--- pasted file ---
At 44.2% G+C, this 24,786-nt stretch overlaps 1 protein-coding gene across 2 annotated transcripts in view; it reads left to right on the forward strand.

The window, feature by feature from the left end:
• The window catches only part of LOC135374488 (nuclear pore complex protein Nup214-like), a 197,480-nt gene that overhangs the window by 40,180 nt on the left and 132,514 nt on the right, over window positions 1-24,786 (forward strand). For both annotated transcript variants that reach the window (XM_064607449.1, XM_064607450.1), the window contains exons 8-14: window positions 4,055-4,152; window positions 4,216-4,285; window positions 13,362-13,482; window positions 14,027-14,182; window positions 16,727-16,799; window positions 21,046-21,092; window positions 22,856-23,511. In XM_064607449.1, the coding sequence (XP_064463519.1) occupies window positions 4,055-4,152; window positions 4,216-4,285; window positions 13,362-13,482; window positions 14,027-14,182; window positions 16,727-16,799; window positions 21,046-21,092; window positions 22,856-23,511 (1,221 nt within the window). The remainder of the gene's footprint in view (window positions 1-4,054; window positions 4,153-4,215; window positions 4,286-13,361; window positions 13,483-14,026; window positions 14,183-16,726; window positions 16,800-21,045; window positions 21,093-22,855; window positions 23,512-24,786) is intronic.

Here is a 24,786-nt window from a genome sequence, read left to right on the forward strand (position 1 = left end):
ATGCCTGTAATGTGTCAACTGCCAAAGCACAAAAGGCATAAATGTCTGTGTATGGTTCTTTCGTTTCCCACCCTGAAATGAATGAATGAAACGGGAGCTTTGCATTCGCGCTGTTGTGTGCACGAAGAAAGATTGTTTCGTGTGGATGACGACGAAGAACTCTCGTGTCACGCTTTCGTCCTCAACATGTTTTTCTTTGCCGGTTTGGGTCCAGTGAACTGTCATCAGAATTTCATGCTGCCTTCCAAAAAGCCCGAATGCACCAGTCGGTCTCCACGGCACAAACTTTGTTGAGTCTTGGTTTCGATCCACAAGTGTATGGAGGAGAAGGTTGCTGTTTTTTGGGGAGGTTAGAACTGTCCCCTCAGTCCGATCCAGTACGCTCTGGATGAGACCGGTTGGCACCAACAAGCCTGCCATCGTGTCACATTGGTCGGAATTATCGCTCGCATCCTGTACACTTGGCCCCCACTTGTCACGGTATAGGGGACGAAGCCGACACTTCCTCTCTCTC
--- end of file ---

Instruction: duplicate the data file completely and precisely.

At 44.2% G+C, this 24,786-nt stretch overlaps 1 protein-coding gene across 2 annotated transcripts in view; it reads left to right on the forward strand.

The window, feature by feature from the left end:
• The window catches only part of LOC135374488 (nuclear pore complex protein Nup214-like), a 197,480-nt gene that overhangs the window by 40,180 nt on the left and 132,514 nt on the right, over window positions 1-24,786 (forward strand). For both annotated transcript variants that reach the window (XM_064607449.1, XM_064607450.1), the window contains exons 8-14: window positions 4,055-4,152; window positions 4,216-4,285; window positions 13,362-13,482; window positions 14,027-14,182; window positions 16,727-16,799; window positions 21,046-21,092; window positions 22,856-23,511. In XM_064607449.1, the coding sequence (XP_064463519.1) occupies window positions 4,055-4,152; window positions 4,216-4,285; window positions 13,362-13,482; window positions 14,027-14,182; window positions 16,727-16,799; window positions 21,046-21,092; window positions 22,856-23,511 (1,221 nt within the window). The remainder of the gene's footprint in view (window positions 1-4,054; window positions 4,153-4,215; window positions 4,286-13,361; window positions 13,483-14,026; window positions 14,183-16,726; window positions 16,800-21,045; window positions 21,093-22,855; window positions 23,512-24,786) is intronic.

Here is a 24,786-nt window from a genome sequence, read left to right on the forward strand (position 1 = left end):
ATGCCTGTAATGTGTCAACTGCCAAAGCACAAAAGGCATAAATGTCTGTGTATGGTTCTTTCGTTTCCCACCCTGAAATGAATGAATGAAACGGGAGCTTTGCATTCGCGCTGTTGTGTGCACGAAGAAAGATTGTTTCGTGTGGATGACGACGAAGAACTCTCGTGTCACGCTTTCGTCCTCAACATGTTTTTCTTTGCCGGTTTGGGTCCAGTGAACTGTCATCAGAATTTCATGCTGCCTTCCAAAAAGCCCGAATGCACCAGTCGGTCTCCACGGCACAAACTTTGTTGAGTCTTGGTTTCGATCCACAAGTGTATGGAGGAGAAGGTTGCTGTTTTTTGGGGAGGTTAGAACTGTCCCCTCAGTCCGATCCAGTACGCTCTGGATGAGACCGGTTGGCACCAACAAGCCTGCCATCGTGTCACATTGGTCGGAATTATCGCTCGCATCCTGTACACTTGGCCCCCACTTGTCACGGTATAGGGGACGAAGCCGACACTTCCTCTCTCTC